Establish a bankruptcy cutoff
The date on which a company files for bankruptcy has financial reporting and operational implications that controllers should be aware of prior to filing. Once a company is in bankruptcy, liabilities for which the service was provided or the product received prior to the filing are required to be reported within the liabilities subject to compromise (LSTC) line item on the balance sheet. LSTCs are liabilities incurred prior to filing that are not fully secured (e.g., trade payables, accruals and some types of debt). Unless permitted by the bankruptcy court, LSTCs cannot be paid. Having controls in place to identify these liabilities will allow companies to remain compliant throughout the proceedings.
Mapping out the timing of a filing can be advantageous. Filing on the first day of a given month will allow teams to prepare for the ramp up in additional procedures during the monthly close process. Further, accounts payable, payroll, and treasury processes are all impacted significantly by these new requirements and can result in a heavier burden on these departments if a filing is not planned in advance.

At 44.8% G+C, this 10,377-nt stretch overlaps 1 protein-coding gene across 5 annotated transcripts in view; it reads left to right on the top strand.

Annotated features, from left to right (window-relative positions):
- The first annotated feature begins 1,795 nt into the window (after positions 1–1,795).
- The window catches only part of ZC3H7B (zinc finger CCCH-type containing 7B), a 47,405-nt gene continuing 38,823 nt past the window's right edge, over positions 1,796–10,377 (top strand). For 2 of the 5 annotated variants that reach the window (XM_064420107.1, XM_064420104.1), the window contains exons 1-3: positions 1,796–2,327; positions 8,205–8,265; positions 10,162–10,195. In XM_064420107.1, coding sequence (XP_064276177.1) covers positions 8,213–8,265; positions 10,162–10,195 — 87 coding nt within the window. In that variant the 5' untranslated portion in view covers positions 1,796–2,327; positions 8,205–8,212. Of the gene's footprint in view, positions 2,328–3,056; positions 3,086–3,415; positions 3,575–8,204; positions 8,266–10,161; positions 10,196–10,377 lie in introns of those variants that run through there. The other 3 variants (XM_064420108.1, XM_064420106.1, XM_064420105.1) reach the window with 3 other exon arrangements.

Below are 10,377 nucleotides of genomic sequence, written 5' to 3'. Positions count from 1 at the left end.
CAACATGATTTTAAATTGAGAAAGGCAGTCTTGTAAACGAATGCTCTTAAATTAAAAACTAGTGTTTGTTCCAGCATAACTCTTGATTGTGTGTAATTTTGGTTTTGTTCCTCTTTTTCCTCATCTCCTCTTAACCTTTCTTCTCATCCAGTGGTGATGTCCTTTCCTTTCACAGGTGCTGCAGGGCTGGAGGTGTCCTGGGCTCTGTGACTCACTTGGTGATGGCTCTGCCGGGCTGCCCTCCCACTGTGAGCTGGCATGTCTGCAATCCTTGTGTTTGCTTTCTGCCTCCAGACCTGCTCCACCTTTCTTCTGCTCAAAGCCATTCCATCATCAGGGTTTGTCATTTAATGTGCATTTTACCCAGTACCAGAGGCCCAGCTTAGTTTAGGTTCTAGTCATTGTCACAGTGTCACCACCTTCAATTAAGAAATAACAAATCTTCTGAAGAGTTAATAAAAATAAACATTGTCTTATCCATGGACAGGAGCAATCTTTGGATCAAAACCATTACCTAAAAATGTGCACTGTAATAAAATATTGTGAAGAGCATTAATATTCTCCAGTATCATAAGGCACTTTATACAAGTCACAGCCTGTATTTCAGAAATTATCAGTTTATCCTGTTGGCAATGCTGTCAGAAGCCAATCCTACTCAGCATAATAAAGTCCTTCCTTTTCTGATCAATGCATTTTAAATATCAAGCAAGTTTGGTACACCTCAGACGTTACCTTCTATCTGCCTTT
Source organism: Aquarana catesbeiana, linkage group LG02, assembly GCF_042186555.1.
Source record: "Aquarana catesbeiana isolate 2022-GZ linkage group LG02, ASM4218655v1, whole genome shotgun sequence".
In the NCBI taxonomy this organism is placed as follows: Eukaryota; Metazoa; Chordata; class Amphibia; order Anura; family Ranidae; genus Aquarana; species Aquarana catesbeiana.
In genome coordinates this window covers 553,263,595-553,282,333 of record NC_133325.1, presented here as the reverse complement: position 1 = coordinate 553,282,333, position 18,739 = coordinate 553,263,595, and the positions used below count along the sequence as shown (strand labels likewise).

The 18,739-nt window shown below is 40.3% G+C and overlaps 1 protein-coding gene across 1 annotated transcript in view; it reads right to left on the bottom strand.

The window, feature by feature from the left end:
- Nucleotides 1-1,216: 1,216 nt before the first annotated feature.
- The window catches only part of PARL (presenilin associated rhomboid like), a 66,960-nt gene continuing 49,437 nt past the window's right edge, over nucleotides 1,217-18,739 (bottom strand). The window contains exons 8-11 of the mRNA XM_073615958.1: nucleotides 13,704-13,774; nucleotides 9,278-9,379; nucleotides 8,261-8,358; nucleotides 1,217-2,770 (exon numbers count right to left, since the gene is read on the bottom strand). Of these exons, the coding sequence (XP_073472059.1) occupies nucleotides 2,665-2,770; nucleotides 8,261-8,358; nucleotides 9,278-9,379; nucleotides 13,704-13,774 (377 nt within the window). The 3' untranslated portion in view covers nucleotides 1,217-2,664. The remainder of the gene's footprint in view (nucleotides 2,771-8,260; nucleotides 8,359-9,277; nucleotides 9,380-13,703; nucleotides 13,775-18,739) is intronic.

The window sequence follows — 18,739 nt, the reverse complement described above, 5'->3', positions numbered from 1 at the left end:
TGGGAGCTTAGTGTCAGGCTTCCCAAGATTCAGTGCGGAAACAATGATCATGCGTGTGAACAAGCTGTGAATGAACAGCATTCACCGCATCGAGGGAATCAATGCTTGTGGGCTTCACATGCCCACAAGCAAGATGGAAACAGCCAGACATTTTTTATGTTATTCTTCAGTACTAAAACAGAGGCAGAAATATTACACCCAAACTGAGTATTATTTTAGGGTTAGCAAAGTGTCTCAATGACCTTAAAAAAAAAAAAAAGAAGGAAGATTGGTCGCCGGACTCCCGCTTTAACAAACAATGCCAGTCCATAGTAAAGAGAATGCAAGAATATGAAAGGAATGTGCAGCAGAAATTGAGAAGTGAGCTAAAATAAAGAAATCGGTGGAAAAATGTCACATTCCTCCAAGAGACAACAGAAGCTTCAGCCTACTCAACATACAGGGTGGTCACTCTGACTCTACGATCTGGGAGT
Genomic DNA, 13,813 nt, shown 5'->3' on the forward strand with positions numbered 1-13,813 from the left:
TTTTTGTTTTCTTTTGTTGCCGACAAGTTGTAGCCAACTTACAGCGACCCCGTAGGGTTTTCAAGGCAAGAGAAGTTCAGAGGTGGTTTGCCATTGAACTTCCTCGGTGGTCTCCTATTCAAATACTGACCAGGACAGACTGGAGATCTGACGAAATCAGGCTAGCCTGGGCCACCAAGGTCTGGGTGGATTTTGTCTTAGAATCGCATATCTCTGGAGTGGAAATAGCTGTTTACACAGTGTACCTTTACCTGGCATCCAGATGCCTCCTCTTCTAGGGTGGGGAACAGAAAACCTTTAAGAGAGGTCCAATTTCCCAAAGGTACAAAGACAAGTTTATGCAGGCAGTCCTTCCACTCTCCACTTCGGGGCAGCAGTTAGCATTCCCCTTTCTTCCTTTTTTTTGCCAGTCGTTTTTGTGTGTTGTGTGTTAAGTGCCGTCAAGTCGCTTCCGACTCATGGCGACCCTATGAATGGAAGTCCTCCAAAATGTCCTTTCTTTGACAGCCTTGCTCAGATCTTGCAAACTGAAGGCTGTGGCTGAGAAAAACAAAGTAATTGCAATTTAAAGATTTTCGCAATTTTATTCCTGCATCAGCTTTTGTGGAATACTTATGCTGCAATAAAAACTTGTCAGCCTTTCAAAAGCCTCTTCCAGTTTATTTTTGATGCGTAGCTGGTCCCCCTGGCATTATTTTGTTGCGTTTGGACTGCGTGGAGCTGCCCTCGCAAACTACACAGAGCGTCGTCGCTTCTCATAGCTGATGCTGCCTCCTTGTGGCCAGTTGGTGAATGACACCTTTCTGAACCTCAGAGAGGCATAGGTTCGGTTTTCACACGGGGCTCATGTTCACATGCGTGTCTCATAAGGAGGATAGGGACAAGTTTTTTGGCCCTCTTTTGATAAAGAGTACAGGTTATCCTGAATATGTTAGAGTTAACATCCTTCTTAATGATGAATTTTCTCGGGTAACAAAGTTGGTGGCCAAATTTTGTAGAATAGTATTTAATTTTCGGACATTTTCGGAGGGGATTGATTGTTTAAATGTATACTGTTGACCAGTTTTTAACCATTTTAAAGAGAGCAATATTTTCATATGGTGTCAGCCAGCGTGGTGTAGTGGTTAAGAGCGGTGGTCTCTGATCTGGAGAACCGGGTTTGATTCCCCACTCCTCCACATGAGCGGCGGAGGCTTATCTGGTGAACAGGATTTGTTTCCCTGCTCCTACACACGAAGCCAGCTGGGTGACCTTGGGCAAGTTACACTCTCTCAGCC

Measure and classify LSTCs and other reorganization items
Once companies have entered bankruptcy and tackled the cutoff procedures, the additional workload continues. Accounting guidance requires companies to present the LSTC balance for each reporting period while in bankruptcy. Maintaining this balance can be time consuming, especially for companies with large liability balances. Controllers should establish processes early on to keep track of changes in the LSTC balance (e.g., critical vendor payments) so that the rollforward of the balance is manageable for future periods.
LSTCs are not the only bankruptcy item to keep track of. Reorganization items, or transactions and events directly related to the bankruptcy, must be reported on the income statement and are separately stated after income/loss from continuing operations. These reorganization items include bankruptcy-related professional fees and adjustments to claim amounts.
Establish processes for compliance reporting and statutory reporting
While in bankruptcy, a company must comply with certain reporting requirements of the court in addition to the regulations under United States General Accepted Accounting Principles (US GAAP). Monthly operating reports (MOR) must be filed with the court to provide creditors and other interested parties information on the debtor’s business. The primary schedule within the MOR is the schedule of receipts and disbursements, which resembles a cash flow statement using the direct method.